PBs this year:
Half Ironman - Challenge St. Andrews  - 5:13:36
Olympic Triathlon - Cornwall Triathlon - 2:23:22
500m Swim TT - Nav Can Pool - 07:58 (1:35/100m)
Frozen Sole 5 mile - 0:35:31 (4:27/km)

Close Calls:
Weekly du - Bike Split - 0:24:30 - 2nd fastest
Weekly du - Overall time - 0:51:04 - 9th fastest (but 10 seconds outside of Top 6).

New Metric
2016 Max 20 minute cycling power - 236 Watts, August 15th Du.

2016 Training Log Numbers
Swim x 87 = 235,700 meters
Bike x 101 = 4,845 km
Run x 143 = 1,301
Total Distance moved = 6,381.7 km.

Niagara Falls Barrelman Race Report (Swim-Bike)

The Niagara Falls Barrelman was first run in 2014. This would be the 3rd annual, presumably, all the kinks have been ironed out. It's a late season half-ironman event. Guylaine was Jonesing for a fall half to better her early season effort at St. Andrews, and this one fit the bill. All told, there were around 800 participants at this event, apparently the largest non-m-dot half-ironman currently in North America. I, having that weird foot injury, was still able to participate in the Swim-Bike version (aka Aqua Bike). I was actually looking forward to this; going Full-Gas on the bike without regard for saving energy for the run.

This is my favourite spot to view Niagara Falls. It's scary how close you can actually get to the edge of the water.
Every time I stand here, I have a weird urge to climb over the fence and jump in.

We stayed over in Niagara Falls and of course had a heart shaped hot tub in our room. I think our bikes got into some mischief though.

Is this how baby bikes are made?
We had a family vacation in Niagara Falls about 5 years ago, and we were surprised then at how revitalized it was (since our last visit circa 1995, when it felt like a worn-out ghost town). Even now in mid-September, the place was hustling and bustling - it's a big party-town.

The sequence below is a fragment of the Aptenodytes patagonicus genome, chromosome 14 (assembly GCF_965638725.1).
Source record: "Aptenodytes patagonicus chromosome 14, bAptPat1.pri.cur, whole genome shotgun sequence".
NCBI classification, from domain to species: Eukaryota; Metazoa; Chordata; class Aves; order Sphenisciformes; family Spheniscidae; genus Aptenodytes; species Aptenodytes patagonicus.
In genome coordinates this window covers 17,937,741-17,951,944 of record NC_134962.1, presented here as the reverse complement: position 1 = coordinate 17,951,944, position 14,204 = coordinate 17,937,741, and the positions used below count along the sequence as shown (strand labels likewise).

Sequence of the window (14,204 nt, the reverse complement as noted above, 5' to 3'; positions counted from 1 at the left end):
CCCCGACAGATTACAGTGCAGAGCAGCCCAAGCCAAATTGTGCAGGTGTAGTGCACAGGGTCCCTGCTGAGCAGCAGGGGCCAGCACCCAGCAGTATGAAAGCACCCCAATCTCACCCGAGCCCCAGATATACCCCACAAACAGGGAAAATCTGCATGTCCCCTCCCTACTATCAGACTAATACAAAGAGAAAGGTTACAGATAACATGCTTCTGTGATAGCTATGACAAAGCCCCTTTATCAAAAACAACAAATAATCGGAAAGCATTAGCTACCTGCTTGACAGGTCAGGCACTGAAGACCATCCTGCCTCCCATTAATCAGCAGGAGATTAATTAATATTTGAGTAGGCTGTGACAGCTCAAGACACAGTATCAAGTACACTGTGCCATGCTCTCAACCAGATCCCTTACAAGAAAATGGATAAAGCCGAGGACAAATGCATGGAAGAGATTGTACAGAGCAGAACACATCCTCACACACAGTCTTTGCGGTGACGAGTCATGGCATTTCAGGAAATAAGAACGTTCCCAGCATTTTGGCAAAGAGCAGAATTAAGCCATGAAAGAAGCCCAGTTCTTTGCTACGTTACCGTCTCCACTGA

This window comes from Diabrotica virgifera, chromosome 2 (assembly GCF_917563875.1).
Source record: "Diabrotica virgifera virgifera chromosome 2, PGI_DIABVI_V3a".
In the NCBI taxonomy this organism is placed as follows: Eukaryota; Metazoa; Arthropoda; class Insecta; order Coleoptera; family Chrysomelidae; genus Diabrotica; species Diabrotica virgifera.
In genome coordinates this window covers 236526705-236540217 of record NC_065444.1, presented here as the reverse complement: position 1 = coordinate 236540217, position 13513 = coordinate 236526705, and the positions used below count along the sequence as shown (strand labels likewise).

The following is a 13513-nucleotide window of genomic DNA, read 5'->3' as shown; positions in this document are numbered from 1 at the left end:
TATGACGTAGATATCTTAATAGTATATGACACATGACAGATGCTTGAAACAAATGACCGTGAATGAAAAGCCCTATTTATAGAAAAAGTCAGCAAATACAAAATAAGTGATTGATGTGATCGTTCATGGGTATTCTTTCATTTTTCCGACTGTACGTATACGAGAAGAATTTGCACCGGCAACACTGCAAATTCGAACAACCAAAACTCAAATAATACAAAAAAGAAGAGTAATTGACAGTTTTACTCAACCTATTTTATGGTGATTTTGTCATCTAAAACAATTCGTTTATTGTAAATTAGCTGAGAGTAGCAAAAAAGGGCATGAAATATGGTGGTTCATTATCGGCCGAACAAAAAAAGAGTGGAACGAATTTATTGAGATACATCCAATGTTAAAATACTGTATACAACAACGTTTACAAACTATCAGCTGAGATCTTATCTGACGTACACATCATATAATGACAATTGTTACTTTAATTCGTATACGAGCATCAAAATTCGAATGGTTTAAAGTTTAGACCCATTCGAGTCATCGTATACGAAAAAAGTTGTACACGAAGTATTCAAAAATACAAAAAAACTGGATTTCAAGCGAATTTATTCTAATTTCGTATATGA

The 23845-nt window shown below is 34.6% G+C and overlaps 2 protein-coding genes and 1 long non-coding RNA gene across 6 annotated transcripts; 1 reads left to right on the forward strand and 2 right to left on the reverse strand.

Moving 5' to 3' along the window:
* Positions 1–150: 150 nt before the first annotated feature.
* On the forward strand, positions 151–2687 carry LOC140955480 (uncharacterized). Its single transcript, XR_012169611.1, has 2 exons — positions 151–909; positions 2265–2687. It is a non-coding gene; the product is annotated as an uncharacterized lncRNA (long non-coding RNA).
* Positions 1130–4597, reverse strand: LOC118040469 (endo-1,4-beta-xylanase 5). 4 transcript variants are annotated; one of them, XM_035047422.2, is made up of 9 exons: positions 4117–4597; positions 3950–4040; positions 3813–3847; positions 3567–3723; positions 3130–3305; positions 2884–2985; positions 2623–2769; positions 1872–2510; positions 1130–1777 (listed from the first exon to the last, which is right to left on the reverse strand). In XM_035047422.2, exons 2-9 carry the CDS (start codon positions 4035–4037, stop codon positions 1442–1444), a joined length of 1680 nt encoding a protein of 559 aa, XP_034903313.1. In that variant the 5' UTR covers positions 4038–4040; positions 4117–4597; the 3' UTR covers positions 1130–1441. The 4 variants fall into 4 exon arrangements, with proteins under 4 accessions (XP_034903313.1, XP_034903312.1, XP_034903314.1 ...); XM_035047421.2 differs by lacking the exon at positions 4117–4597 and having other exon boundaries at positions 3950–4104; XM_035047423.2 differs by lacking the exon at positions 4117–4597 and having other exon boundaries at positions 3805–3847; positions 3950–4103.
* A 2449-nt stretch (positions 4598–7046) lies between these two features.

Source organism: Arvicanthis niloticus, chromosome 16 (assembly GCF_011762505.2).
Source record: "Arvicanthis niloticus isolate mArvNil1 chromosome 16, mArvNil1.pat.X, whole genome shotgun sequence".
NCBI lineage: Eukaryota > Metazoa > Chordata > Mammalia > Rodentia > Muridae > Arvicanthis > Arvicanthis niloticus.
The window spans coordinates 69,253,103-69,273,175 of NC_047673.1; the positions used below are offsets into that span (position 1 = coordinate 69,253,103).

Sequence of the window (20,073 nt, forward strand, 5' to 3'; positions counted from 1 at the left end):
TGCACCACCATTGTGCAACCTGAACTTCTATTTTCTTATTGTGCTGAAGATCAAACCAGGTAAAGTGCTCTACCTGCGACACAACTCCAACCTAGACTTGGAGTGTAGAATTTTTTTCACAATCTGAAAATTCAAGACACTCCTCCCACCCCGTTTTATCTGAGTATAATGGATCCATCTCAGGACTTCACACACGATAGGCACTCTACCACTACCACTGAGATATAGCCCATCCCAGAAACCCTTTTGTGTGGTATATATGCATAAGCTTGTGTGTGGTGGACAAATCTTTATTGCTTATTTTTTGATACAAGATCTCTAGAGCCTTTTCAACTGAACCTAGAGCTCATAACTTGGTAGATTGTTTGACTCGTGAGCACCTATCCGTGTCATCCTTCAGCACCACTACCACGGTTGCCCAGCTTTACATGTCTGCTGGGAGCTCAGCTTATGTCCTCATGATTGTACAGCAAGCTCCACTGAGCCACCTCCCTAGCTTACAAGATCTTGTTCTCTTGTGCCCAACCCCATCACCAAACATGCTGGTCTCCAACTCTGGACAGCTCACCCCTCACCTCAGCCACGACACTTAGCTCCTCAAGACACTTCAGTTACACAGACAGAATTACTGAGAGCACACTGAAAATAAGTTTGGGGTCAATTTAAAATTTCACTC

Failed selfie in front of the night-lit falls.

Caught in the act at the Hershey factory store.

Party, party, party. Clifton Hill and Victoria Avenue were all alight.
I digress --- on to the race...

The race is a point-to-point. The Swim and Bike start are in Welland. The swim in a Rowing Canal. This would be a very easy to navigate straight swim. The bike went south-east of Welland, did a loop, and then back to Welland (~56K mark), and then heads north-east to Niagara Falls.
Bike Start is the green box in the middle of the map.

For some reason, I didn't set time-goals for this race. I had looked at past results of the Swim-Bike, and thought that if I had a good day, there was a chance I could do well in the overall standings. The thing I was afraid of was either being too conservative on the bike, and finishing with energy to spare - and conversely - being too aggressive on the bike, and not having enough energy to finish.

The Swim (2000 meters) - Usually it's 1.9K, but perhaps since the bike is only 89K they lengthen the swim? 100m of swimming ~ 1 minute 40 seconds  and  1 km of biking ~ 1:40 @ 36kph - so time-wise it's a wash. Anyhow. The swim was wave-starts, approximately 150 people per wave, I was wave 3. I did plan not to go too hard - here's the thing, for me to swim 1 minute faster I would need to use up a massive amount of energy that would definitely sap me of more than 1 minute's effort on the bike. This race for me was all about the bike. So I slotted in on the swim, and swam comfortably (but still with purpose). I hit the shore at 33:29 (1:40 pace); official swim split includes a short run and some stairs up to transition (33:55). [some side notes: 1) bathing cap started to come loose at 1200m, and it popped off at 1750m - fortunately, I had put my goggles underneath. 2) from about 500m on we were swimming through the wave in front of us, which I thought would be a disaster, but was actually kind of fun - and strangely orderly in a non-contact way.]

Transition - Racks were pre-assigned by bib number, which I like, but I didn't have a particularly advantageous location. The wetsuit came off easily. I threw the Cliff bar I had left open in my helmet in my mouth, put on the helmet, and off I went. Shoes were already on the bike, and I opted not for socks. Official split = 1:28.

The Bike a.k.a Show Time - I had no idea how fast I would go. The wind looked "net" favourable - the bike has enough twists and turns that you experience a full sweep of Yaw several times over the route. My hatched plan leaving transition was to keep it "conservative" for the first section - the out, the loop and the back (the first 56k); conservative meaning regular half-ironman effort. And that is how that section went. I was passed a lot over the first 5K, I passed a few people, but generally settled in with a group for the first section. Yes, yes, yes, all drafting rules enforced - only a 5 meter draft zone, but I was dutiful to pass whenever I would breach it despite having to put in some very large surges (that didn't worry me too much as I was aqua-biking), and I did sit up and fall back whenever passed.

The first section went well. I was surprised to see average speed hovering around 35 km/hr, and pleasantly surprised to experience prolonged stretches of 40+.